|Holland, Jim - Jim|
Submitted to: Euphytica
Publication Type: Peer Reviewed Journal
Publication Acceptance Date: 11/30/2000
Publication Date: N/A
Citation: N/A Interpretive Summary: Higher oil oats could be useful as a higher energy animal feed or even as an oil seed crop for human food oil. In a previous study, we reported that nine cycles of selection for higher oil content in oat resulted in dramatic increases in oil content. Lines with oil content of up to 18% were developed; these are by far the highest levels of oil content ever reported din oat. For high oil oat cultivars to be accepted by growers, however, their agronomic characteristics must meet minimum standards. We evaluated oat lines from each of the nine cycles of selection and from the original unselected population for agronomic performance in field trials. Important grain quality traits such as test weight and seed weight and agronomic traits such as biomass and straw yield decreased following selection. Selection for increased groat-oil content reduced the mean grain quality and agronomic performance of the population. This suggests that high oil oat cultivars can not be developed directly from these experimental lines. By measuring the genetic correlations between agronomic traits and oil content, however, we found that it should be possible to select for oats that have a favorable combination of high oil and good agronomic performance. Direct simultaneous selection for all important traits will be required to achieve this goal.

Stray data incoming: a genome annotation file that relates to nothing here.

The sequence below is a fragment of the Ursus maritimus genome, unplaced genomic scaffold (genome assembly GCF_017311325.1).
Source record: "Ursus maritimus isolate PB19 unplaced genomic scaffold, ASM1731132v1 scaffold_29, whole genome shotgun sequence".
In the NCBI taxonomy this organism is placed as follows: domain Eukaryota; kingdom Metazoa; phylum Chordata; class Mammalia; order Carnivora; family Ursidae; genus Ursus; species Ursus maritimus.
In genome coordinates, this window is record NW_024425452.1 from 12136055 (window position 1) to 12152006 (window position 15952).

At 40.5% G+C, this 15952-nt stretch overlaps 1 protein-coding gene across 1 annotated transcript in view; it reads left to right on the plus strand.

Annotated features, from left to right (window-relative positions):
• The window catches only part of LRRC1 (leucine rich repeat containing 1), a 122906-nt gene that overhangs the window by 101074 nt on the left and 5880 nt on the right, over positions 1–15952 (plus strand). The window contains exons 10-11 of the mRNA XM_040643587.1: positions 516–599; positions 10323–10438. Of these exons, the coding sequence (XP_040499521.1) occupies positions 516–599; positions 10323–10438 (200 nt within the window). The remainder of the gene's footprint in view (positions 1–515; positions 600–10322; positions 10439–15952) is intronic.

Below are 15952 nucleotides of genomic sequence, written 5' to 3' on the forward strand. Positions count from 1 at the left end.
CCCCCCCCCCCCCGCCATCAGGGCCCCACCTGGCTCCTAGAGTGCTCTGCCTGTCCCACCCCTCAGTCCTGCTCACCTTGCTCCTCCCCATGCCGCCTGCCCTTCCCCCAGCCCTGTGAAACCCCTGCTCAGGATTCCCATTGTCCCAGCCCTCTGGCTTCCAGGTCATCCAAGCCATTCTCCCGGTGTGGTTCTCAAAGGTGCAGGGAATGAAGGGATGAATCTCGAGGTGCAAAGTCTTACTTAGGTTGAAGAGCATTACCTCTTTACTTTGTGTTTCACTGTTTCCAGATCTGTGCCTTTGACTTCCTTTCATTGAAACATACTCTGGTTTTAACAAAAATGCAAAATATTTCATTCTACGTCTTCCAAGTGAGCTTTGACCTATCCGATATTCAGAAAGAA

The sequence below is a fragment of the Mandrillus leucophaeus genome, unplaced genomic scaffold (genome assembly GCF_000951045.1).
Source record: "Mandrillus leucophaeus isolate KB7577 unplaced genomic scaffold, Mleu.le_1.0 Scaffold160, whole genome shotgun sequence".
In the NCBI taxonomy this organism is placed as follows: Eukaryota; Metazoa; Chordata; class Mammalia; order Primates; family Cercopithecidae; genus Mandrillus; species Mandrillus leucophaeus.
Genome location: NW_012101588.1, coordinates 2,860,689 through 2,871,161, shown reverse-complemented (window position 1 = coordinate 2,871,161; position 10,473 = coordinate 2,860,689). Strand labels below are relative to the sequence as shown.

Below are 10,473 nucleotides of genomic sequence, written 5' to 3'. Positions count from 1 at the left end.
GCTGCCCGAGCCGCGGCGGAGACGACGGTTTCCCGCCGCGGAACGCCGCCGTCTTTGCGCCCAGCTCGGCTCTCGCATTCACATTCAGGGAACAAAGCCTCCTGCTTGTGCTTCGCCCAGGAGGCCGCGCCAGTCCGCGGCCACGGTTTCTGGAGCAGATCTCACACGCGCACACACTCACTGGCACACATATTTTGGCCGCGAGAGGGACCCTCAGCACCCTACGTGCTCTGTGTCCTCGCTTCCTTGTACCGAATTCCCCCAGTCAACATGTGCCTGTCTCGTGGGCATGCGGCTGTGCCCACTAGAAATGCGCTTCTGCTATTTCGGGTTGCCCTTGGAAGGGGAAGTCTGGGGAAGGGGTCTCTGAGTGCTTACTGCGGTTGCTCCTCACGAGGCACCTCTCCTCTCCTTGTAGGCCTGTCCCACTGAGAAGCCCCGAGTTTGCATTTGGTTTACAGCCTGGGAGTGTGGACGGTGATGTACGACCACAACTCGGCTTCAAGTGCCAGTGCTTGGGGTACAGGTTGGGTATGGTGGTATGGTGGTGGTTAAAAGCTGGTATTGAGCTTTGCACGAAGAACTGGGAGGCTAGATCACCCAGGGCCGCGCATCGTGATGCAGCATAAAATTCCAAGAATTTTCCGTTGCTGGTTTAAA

Technical Abstract: Increases in the groat-oil content of oat (Avena sativa L.)raise the energy value of oat grain. Nine cycles of recurrent phenotypic selection for high groat-oil content were conducted in a genetically broad-based oat population resulting in dramatic increases in the groat-oil content of the population. Our objectives in this experiment were to determine if selection for high groat-oil content affected means, genetic variances, heritabilities, or genotypic or phenotypic correlations of grain quality traits (test weight and seed weight) and agronomic traits (straw yield, biomass, harvest index, heading date, and height). We evaluated 100 random lines from the base (CO) population and each of the nine selection cycle populations in three environments. All traits except harvest index decreased over cycles of selection. There was no evidence for reduced genetic variance or heritability in C9 for any trait, but the genotypic and dphenotypic correlations between agronomic traits and oil content fluctuate over cycles. These results suggest that selection for increased groat-oil content has reduced the mean grain quality and agronomic performance of the population. Selection for improved grain quality and agronomic performance in high oil content populations is predicted to be successful, however, because of the significant genetic variation for these traits remaining in the population. Combined selection for increased groat-oil content and agronomic performance would be most efficient if it were based on a selection index that accounted for the significant genotypic and phenotypic.